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The memory function of sleep

Key Points

  • Sleep promotes the consolidation of declarative as well as procedural and emotional memories in a wide variety of tasks. Sleep improves preferentially the consolidation of memories that were encoded explicitly and are behaviourally relevant to the individual.

  • Consolidation during sleep not only strengthens memory traces quantitatively but can also produce qualitative changes in memory representations. An active process of re-organization enables the formation of new associations and the extraction of generalized features. This can ease novel inferences and insights.

  • Spatio-temporal patterns of neuronal activity during encoding in the awake state become re-activated during subsequent sleep, specifically during slow-wave sleep (SWS) which is a state of minimum cholinergic activity. Such re-activations might promote the gradual redistribution of hippocampus-dependent memories from the hippocampus to neocortical sites for long-term storage (system consolidation) and might also trigger enduring synaptic changes to stabilize memories (synaptic consolidation).

  • Neocortical (<1 Hz) slow oscillations, thalamo-cortical spindles and hippocampal sharp-wave ripples are implicated in memory consolidation during SWS. The depolarizing up-states of the slow oscillations synchronously drive the generation of spindles and ripples accompanying hippocampal memory re-activations, thus providing a temporal frame for a fine-tuned hippocampus-to-neocortex transfer of memories.

  • Neocortical slow oscillations concurrently support a global synaptic downscaling that precludes saturation of synaptic networks and improves the capacity to encode new information.

  • Rapid eye movement (REM) sleep is characterized by a local upregulation of plasticity-related immediate early genes in the presence of high cholinergic activity and reduced electroencephalographic coherence between brain regions. These conditions might effectively support local synaptic consolidation.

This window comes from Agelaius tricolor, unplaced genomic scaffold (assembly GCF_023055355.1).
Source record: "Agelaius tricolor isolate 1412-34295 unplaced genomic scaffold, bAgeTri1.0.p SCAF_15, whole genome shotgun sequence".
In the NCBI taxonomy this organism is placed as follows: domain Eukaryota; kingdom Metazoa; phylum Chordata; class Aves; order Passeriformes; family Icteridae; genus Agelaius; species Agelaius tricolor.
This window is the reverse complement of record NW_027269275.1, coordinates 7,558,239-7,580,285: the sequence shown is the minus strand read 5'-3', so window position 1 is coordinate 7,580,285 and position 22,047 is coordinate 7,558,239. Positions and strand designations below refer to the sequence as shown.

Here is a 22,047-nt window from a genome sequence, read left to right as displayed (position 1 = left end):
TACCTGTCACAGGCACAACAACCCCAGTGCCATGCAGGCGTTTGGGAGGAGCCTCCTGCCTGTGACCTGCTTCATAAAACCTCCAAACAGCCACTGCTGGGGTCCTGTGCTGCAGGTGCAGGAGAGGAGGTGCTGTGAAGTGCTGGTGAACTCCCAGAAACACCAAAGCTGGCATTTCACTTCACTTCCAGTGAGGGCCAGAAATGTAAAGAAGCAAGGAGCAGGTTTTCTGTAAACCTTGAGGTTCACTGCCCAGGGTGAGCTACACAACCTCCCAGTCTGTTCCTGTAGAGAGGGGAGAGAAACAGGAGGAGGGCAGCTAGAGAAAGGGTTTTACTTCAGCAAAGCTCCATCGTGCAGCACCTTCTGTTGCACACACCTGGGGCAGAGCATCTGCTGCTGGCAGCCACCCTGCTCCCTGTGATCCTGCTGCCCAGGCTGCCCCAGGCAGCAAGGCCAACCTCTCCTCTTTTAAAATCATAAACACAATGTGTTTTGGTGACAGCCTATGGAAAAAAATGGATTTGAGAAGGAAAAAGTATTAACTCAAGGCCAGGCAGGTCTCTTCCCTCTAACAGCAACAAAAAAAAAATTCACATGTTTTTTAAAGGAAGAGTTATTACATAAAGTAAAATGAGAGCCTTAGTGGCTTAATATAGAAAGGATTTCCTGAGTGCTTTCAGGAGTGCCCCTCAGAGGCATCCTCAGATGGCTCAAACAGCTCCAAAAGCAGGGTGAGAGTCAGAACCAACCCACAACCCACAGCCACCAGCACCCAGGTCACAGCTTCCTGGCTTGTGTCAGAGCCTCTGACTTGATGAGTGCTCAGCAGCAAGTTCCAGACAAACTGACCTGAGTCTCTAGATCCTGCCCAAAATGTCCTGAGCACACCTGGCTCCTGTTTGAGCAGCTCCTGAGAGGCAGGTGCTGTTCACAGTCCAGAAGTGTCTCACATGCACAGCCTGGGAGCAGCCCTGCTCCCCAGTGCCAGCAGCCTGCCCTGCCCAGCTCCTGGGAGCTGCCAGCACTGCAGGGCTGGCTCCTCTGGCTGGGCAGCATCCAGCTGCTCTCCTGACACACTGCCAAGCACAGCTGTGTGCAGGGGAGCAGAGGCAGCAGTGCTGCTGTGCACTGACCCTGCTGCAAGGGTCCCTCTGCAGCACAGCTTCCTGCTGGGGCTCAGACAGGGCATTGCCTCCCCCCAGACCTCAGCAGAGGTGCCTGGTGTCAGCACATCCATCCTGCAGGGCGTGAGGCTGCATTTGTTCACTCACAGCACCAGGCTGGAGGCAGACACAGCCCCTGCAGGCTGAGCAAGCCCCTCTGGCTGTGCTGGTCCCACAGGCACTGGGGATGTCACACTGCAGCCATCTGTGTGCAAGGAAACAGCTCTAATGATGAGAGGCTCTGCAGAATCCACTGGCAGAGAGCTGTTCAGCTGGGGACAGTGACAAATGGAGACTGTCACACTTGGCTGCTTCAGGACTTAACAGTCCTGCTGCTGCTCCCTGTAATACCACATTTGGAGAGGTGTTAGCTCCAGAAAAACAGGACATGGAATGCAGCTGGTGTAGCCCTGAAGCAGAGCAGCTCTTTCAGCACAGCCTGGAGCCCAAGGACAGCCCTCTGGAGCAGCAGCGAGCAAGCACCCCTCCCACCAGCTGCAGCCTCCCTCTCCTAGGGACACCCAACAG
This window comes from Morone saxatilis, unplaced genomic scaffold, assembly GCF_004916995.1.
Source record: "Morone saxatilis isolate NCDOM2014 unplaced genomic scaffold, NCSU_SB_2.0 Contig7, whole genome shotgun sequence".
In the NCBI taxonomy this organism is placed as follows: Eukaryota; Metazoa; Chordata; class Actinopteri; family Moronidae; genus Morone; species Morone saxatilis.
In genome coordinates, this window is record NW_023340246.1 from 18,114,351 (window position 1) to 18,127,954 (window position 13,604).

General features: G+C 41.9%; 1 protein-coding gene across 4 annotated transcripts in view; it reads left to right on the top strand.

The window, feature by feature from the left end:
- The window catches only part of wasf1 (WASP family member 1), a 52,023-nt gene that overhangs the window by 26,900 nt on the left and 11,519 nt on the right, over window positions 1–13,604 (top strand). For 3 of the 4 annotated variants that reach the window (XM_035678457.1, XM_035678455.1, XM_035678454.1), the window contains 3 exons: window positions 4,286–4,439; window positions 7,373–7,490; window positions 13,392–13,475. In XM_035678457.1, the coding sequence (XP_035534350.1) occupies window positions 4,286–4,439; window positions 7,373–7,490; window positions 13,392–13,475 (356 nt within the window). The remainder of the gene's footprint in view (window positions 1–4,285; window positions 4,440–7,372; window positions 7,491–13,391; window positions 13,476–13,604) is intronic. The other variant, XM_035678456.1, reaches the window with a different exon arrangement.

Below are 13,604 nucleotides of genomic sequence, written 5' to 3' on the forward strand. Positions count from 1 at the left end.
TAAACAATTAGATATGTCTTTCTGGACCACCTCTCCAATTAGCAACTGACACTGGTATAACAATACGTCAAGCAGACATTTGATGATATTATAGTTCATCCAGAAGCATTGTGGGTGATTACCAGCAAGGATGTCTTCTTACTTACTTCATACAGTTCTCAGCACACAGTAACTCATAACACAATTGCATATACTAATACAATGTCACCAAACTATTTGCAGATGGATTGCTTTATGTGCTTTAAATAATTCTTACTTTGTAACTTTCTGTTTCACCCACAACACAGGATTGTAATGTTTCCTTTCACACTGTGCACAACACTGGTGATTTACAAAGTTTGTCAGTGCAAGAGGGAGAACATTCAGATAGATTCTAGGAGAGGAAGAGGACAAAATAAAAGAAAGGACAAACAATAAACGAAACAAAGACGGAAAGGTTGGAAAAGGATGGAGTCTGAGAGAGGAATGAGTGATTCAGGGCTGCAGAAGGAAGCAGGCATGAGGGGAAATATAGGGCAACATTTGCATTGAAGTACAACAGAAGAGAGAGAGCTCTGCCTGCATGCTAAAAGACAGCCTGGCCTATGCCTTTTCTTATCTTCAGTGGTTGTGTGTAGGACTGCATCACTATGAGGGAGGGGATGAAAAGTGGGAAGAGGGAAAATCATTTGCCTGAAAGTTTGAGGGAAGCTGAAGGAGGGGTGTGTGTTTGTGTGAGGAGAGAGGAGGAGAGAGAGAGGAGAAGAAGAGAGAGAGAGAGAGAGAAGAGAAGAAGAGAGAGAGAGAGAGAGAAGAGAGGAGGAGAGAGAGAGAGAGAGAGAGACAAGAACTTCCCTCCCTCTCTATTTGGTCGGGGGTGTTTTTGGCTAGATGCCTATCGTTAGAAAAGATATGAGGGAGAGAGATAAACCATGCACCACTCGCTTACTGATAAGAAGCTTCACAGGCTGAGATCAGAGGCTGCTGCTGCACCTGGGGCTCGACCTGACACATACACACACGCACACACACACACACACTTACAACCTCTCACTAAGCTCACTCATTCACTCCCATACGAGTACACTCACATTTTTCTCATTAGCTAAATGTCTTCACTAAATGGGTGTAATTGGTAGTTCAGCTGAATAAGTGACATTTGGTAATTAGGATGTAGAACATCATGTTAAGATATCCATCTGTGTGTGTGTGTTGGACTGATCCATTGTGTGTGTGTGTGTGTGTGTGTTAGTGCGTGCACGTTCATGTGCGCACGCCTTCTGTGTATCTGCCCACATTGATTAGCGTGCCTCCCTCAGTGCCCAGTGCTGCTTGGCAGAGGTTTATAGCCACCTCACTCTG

• The temporal sequence of SWS and REM sleep in the normal sleep cycle suggests that these sleep stages have complementary roles in memory consolidation: during SWS, system consolidation promotes the re-activation and redistribution of select memory traces for long-term storage, whereas ensuing REM sleep might act to stabilize the transformed memories by enabling undisturbed synaptic consolidation.

Abstract

Sleep has been identified as a state that optimizes the consolidation of newly acquired information in memory, depending on the specific conditions of learning and the timing of sleep. Consolidation during sleep promotes both quantitative and qualitative changes of memory representations. Through specific patterns of neuromodulatory activity and electric field potential oscillations, slow-wave sleep (SWS) and rapid eye movement (REM) sleep support system consolidation and synaptic consolidation, respectively. During SWS, slow oscillations, spindles and ripples — at minimum cholinergic activity — coordinate the re-activation and redistribution of hippocampus-dependent memories to neocortical sites, whereas during REM sleep, local increases in plasticity-related immediate-early gene activity — at high cholinergic and theta activity — might favour the subsequent synaptic consolidation of memories in the cortex.

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Figure 1: Memory re-activation during slow wave sleep (SWS).
Figure 2: Synaptic homeostasis versus active system consolidation.